Gold may be a glittery leftover from a newborn black hole’s messy first meal.
Gold is a heavy element. So is platinum. And uranium. These and many other heavy elements might form when rapidly spinning, massive stars collapse into newly formed black holes. Known as collapsars, these stars get their name from that collapse. And as this last dying stage of their lives take place, layers of gas around them explode. That collapse and explosion leave a disk of material swirling around each new black hole. When that black hole devours the surrounding material, the conditions become just right for gold, platinum and other heavy elements to form, scientists now report.
“Black holes in these extreme environments are fussy eaters,” says Brian Metzger. He is an astrophysicist at Columbia University in New York City. These black holes can gulp down only so much matter at a time. What they don’t swallow blows off in a wind. This wind has lots of neutrons — subatomic particles having no electric charge. With a lot of them in the wind, it makes just the right conditions for the creation of heavy elements, Metzger says. At least that’s what simulations from his team’s new computer model suggest.
Metzger and his colleagues described those simulations and their results online May 8 in Nature.
Cooking up the elements
Their team has been trying to answer an age-old question: Where do the heaviest elements in the universe come from?
Astronomers know certain elements form inside stars and then spew into space when dying stars explode. These are elements such as carbon, oxygen and iron. Scientists call these light elements as they have less mass than those such as gold and platinum.
Stars can’t make elements that are heavier than iron (like gold and platinum). To get such heavies there’s got to be a lot of neutrons. And they’ve got to be packed together tightly, creating an extreme environment. And in it, the centers of atoms — nuclei — absorb neutrons. After absorbing a lot of them, an atom’s nucleus will become unstable. To stabilize itself once more, it undergoes radioactive decay. In that decay, a neutron changes into a proton. And that makes a new element. Astrophysicists refer to this chain of reactions as the r-process.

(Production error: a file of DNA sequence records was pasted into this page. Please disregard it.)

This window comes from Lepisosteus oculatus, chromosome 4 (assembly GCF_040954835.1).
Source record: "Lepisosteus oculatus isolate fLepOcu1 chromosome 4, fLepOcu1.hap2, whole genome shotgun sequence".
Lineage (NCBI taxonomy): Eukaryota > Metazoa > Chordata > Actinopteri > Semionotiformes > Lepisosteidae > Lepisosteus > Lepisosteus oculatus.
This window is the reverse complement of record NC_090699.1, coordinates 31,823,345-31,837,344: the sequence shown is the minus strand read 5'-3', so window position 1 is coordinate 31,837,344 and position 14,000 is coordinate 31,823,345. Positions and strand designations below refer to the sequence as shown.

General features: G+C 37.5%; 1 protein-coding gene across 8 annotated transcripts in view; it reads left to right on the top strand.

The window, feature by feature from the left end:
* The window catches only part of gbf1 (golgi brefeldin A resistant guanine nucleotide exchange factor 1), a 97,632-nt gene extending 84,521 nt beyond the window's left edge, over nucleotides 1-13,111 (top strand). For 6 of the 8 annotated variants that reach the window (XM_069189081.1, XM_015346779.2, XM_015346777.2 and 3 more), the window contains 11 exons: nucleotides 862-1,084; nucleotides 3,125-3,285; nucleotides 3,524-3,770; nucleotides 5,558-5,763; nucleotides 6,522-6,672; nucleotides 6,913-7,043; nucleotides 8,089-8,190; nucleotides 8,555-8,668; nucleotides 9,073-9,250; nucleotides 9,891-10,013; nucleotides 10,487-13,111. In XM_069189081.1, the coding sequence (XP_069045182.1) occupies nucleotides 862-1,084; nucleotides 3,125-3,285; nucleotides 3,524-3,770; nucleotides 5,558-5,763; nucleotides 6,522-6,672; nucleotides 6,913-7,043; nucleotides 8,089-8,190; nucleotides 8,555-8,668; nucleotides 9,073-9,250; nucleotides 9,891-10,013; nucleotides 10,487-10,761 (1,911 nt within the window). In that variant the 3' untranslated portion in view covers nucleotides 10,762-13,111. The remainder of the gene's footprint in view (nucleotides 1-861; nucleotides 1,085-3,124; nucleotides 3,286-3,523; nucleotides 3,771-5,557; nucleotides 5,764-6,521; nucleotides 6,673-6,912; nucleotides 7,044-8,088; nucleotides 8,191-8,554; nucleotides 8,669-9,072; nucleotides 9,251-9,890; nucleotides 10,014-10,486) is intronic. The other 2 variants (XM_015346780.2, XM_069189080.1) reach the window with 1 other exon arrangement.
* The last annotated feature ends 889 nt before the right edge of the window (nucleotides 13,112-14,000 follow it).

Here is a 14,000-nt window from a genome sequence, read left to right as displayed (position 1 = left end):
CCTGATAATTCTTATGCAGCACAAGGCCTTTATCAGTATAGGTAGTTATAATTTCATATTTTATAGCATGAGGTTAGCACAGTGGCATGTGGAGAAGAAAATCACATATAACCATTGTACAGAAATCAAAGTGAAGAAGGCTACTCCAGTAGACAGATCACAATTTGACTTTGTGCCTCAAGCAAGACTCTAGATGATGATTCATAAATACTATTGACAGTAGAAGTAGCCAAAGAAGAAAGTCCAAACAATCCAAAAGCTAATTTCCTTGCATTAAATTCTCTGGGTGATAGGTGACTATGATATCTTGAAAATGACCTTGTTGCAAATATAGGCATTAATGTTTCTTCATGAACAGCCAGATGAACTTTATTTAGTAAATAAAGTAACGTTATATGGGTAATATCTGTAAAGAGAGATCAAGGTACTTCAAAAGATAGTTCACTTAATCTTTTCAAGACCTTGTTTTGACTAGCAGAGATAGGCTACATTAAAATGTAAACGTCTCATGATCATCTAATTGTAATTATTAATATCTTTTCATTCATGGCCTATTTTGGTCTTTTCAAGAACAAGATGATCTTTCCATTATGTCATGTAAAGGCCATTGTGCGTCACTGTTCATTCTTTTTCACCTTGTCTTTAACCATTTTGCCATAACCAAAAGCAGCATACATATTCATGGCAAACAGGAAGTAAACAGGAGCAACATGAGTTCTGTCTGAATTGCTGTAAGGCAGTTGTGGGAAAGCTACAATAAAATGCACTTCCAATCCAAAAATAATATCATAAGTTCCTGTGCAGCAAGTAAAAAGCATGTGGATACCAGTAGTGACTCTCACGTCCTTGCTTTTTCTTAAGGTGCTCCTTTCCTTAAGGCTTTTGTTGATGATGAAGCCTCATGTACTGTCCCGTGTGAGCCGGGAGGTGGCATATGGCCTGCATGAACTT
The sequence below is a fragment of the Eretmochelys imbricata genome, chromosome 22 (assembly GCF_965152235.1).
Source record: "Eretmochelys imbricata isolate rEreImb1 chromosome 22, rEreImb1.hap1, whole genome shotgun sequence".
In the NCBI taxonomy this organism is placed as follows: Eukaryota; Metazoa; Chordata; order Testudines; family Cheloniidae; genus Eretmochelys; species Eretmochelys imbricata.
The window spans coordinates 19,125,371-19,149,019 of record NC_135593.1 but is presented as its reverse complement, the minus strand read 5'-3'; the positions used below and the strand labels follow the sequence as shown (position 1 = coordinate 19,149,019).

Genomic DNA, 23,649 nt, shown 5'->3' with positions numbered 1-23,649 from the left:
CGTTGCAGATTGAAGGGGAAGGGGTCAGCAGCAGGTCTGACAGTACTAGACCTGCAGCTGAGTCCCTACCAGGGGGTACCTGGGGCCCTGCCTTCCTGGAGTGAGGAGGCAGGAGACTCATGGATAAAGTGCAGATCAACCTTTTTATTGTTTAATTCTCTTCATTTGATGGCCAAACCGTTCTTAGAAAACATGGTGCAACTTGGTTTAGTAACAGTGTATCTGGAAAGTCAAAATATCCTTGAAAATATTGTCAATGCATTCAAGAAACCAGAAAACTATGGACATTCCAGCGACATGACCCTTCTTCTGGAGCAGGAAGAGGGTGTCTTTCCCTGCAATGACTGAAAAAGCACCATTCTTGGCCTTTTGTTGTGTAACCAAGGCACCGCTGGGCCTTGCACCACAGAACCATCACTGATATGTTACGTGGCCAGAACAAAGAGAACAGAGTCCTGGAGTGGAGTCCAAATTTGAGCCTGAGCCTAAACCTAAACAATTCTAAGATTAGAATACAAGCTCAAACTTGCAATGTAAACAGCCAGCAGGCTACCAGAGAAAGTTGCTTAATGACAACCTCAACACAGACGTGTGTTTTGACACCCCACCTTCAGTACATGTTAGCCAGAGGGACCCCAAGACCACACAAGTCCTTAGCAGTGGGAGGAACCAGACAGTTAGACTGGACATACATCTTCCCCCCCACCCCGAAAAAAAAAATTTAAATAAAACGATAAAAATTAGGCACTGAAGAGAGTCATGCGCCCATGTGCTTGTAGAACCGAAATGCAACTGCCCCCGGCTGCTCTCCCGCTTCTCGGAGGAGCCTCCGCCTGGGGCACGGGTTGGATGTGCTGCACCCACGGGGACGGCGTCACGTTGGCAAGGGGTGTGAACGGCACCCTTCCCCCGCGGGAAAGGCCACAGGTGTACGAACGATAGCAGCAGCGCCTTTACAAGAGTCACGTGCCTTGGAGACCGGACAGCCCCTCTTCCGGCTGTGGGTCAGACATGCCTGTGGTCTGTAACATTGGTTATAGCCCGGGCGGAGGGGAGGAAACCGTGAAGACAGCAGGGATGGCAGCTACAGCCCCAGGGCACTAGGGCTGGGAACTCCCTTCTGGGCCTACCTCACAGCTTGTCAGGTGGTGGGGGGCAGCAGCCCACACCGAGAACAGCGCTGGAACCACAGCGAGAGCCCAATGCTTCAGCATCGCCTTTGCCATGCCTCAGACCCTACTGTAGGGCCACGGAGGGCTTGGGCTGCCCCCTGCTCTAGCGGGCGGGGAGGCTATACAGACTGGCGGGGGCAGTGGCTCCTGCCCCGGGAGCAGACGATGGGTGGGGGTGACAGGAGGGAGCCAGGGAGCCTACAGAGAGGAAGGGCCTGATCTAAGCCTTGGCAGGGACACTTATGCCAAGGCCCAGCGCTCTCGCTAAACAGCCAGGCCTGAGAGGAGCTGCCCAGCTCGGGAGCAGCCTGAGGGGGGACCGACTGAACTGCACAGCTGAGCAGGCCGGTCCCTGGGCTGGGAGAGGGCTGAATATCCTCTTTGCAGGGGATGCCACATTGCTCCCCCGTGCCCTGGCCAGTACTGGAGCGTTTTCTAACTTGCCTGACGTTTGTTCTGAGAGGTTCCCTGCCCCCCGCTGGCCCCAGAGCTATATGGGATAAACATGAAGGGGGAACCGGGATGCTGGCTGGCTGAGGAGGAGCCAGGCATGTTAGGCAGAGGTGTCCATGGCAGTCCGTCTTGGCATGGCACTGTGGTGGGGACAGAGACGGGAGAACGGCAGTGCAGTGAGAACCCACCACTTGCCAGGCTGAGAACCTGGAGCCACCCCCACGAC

Scientists had suspected that elements made this way could emerge when two stars collide. Specifically, it would happen when the smashup involves two dead stars known as neutron stars.
Good evidence for the idea came out almost two years ago. That’s when astronomers spotted a collision between two neutron stars. It made waves that stretched and squeezed spacetime — the fabric of space. Astronomers call the ripples gravitational waves. Studying the smashup showed the neutron stars did spew out heavy elements, including gold, silver and platinum.
But the neutron-star idea explanation has shortcomings. Dense, dead stars can take a long time to collide. Heavy elements, however, have been found in ancient stars, ones that formed in the early universe. It’s not clear whether a neutron-star merger could happen that early in the history of the universe. But it would have to in order to explain the elements’ presence in those early stars.
Very old black holes
So if there weren’t neutron-star smashups back then, what made the heavy elements? Scientists think spinning stars that collapse into black holes — collapsars — could have occurred in the early days of the universe. And that process could be a prolific maker of heavy elements.
A single collapsar might generate 30 times as much r-process material as a neutron-star merger. A collapsar could generate a few hundred times the Earth’s mass in gold, Metzger now says. Collapsars, therefore, might be responsible for 80 percent of elements made by the r-process. Neutron-star mergers would make up the rest, Metzger and his colleagues suggest.
Their results shed new light on a 2016 discovery about a dwarf galaxy called Reticulum II. Its stars are rich in heavy elements. That means some type of catastrophe happened in the galaxy billions of years ago to make all those heavy elements. Scientists had thought an ancient neutron-star merger seeded this galaxy with those elements. A collapsar now becomes another candidate.
“It’s very exciting,” says Anna Frebel. She is an astrophysicist at the Massachusetts Institute of Technology in Cambridge and a coauthor of the 2016 study on Reticulum II. Neutron star mergers are rare. So “it felt a little bit like we were proposing to win the lottery,” she says. But collapsars are even more rare. For every 10 neutron-star mergers, there’s one collapsar. So, she notes, if collapsars are the explanation, “it feels like we’ve won the lottery twice.”
It’s still not clear if collapsars happen frequently enough to explain the abundances of heavy elements seen throughout the universe. It’s also not clear if they produce the right amount of material. “I think the jury’s still out,” says Alexander Ji. He is an astrophysicist at Carnegie Observatories in Pasadena, Calif. He coauthored the 2016 paper on Reticulum II.
“Now we’re really excitedly thinking about how you might be able to tell the difference,” Ji says — whether collapsars or neutron stars better explain galaxies such as Reticulum II. Future observations of the aftermath of collapsar explosions could be helpful. They could help nail down collapsars’ role in shaping such galaxies. The observations also might reveal whether collapsars really do litter the universe with heavy elements.